Rava and Abaye have a disagreement about when one picks up a lost item without any identifiable features, if the owner has not yet despaired of the item (because he doesn’t even know he lost it), can we assume that since he will despair when he realizes it’s lost, the finder can acquire the item now (Rava). Or do we hold that since at this point he has not despaired, the item does not belong to the one who found it (Abaye). This is one of 6 cases where we hold like Abaye in his disagreements with Rava. The gemara tries to bring proofs for each side from tannaitic sources.
More cases are brought of lost documents that are found and whether or not they can be returned.
The gemara rejects Abaye’s support of Rabbi Yochanan’s statement that was derived from the mishna in Gitin that one cannot claim that a maaseh beit din was already paid – even if the person doesn’t provide documentation. His support was based on the fact that an engaged woman whose husband dies can demand her ketuba even if there was no ketuba written. In the end this cannot be proven to be a fact so the gemara assumes Abaye must have provided proof from a different direction and proceeds to explain from where. The mishna says if one finds a get or will or other such docuemnts, he cannot return it because maybe the person who was giving it changed his mind and decided not to give it. This implies that if he says now that he wants to give it (after we find it) he can, even if time has elapsed. This contradicts a mishna in Gittin that one can only give a get that was found immediately and not after time has elapsed as maybe soemone else with the same name wants to use the get and is claiming it as his own. Raba brings an answer and then the gemara narrows a bit the focus of his answer. Then Rabbi Zeira asks a similar question from the mishna in Gittin but on a braita, not on our mishna. He resolves it in the same way as Raba. However it is unclear about whether he also narrows the focus of his answer or not. 2 further answers are brought to resolve the contradiction between the braita and the mishna in Gittin.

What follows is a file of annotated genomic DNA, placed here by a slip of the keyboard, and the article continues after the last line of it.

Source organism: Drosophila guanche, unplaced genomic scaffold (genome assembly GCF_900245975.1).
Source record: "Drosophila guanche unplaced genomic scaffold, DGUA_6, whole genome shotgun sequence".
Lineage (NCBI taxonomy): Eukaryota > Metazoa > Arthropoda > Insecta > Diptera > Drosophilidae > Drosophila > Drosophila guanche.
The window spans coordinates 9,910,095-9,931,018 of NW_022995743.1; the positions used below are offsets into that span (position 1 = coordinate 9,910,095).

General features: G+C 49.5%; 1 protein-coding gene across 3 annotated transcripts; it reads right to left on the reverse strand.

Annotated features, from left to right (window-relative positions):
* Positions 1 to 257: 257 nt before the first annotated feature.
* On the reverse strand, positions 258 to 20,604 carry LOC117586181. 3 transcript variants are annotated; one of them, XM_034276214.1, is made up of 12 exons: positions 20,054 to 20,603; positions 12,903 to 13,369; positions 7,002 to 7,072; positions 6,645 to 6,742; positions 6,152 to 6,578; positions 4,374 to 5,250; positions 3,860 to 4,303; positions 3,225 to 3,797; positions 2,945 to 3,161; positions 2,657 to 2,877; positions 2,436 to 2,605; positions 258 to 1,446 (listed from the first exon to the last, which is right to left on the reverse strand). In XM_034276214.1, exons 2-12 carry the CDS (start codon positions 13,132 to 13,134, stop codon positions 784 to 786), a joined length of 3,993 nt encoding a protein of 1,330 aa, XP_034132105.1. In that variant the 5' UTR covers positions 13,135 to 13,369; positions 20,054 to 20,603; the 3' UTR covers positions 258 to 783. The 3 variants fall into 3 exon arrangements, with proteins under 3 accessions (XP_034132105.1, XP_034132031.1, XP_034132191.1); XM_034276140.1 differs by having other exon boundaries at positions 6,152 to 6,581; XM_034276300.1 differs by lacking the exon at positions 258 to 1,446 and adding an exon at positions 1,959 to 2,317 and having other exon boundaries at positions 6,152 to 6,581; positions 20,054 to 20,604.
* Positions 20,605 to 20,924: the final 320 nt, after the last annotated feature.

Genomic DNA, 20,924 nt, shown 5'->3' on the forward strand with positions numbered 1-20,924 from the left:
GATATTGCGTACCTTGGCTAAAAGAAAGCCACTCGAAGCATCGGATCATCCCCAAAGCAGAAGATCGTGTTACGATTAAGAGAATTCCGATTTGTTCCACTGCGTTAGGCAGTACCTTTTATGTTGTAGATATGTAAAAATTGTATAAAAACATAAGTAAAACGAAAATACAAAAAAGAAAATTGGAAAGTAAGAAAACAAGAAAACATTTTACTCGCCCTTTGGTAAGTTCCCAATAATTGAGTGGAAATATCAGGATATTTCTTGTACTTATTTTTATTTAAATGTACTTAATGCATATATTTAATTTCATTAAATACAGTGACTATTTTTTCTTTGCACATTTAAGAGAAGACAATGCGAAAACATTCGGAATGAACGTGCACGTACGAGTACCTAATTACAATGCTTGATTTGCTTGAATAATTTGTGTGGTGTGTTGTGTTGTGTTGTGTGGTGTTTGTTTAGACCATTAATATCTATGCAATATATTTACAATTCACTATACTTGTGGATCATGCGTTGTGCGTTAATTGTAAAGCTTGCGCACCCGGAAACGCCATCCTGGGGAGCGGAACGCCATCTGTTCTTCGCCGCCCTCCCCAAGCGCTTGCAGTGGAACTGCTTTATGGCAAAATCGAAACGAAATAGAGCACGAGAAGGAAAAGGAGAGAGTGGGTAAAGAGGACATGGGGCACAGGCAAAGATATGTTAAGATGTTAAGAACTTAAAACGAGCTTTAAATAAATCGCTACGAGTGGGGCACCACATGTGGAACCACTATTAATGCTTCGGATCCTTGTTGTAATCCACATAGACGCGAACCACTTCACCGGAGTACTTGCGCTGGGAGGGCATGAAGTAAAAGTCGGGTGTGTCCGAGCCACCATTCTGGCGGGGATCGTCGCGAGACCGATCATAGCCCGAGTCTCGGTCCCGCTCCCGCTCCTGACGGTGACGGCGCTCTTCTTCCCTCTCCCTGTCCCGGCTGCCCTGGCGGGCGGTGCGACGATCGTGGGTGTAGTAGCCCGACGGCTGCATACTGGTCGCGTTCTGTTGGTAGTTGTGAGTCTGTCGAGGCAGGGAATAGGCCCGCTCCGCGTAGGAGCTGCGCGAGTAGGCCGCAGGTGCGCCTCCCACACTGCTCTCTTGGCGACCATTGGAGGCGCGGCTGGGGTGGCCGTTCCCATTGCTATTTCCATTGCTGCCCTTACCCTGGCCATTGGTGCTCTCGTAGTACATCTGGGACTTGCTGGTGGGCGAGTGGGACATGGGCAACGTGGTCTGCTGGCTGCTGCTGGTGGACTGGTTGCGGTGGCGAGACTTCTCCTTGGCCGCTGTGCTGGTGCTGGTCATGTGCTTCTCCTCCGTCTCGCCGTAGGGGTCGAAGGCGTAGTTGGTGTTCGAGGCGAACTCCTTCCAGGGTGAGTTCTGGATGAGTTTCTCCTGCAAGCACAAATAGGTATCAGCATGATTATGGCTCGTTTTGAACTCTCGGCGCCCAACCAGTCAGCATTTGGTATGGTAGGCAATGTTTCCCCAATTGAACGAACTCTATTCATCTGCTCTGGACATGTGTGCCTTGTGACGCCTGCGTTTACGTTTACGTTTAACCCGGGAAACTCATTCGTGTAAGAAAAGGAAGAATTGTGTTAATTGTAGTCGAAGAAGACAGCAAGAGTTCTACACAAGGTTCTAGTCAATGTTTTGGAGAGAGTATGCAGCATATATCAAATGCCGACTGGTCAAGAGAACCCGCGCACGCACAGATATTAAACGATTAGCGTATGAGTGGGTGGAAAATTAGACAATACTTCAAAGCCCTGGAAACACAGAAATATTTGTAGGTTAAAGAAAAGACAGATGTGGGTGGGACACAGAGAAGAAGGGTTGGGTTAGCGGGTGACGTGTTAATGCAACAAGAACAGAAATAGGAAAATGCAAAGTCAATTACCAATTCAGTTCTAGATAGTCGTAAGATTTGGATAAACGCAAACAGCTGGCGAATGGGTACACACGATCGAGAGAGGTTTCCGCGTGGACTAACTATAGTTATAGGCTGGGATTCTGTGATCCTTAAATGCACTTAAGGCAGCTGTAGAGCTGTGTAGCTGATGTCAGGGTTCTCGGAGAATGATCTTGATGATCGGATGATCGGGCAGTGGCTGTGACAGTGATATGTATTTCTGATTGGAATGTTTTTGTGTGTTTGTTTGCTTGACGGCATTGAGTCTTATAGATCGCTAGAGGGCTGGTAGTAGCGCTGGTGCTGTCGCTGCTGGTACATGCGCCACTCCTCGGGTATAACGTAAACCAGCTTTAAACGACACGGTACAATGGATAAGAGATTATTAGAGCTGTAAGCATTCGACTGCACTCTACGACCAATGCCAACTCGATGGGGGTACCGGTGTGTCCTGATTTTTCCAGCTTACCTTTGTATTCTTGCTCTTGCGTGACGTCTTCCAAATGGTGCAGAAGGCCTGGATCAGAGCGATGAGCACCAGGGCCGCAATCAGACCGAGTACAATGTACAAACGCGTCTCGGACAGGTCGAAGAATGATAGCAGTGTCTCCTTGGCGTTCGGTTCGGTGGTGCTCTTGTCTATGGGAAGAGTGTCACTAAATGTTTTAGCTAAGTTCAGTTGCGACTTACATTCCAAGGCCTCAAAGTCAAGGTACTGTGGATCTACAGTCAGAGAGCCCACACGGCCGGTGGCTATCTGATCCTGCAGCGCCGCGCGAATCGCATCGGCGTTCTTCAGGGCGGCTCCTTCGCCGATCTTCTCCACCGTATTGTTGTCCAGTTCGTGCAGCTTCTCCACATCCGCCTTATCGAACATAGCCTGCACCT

Shmuel and Rabbi Yochanan debate whether if we find a document in the street that was either ratified by the court or was a shtar hakna’a (in which the land is automatically liened from the date of the document regardless of whether the loan happened or not), can we assume that it was not yet paid (since if it was, the borrower would have ripped it up) or do we assume that it was paid back (since if it wasn’t the lender never would have lost it)? Issues relating to trust are raised – in what cases is one no longer trusted to swear in court that he paid back the loan? Is the law different regarding a document found in the street with today’s date on it? Why? Rabbi Yochanan makes another statement that if something is deemed obligatory by the court (like a ketuba) then one is not trusted to say “I already paid it back” (if they can’t bring witnesses to prove it) even if the other side doesn’t provide a document. Rabbi Chiya bar Abba questions Rabbi Yochanan by asking isn’t that an explicit mishna? Rabbi Yochanan responds by saying that without my statement, it wouldn’t have been clear from the mishna what I said. Abaye then proceeds to explain why.
Shmuel’s opinions relating to shevach are discussed. If one buys from a robber and invests in the property, he loses his investment because if the robber returns him his investment, it will look like interest. Various sources are brought to contradict this but are resolved. According to Shmuel, a ba’al chov who comes to demand land from liened property, he can take the shevach, (the investment). Various sources are brought to prove or question his opinion and as a result some distinctions are made. If one buys property and knows it is stolen, Rav and Shmuel debate whether or not he can get his money back. THe basis of their argument is discussed and compared to another case where they also debate the same issue.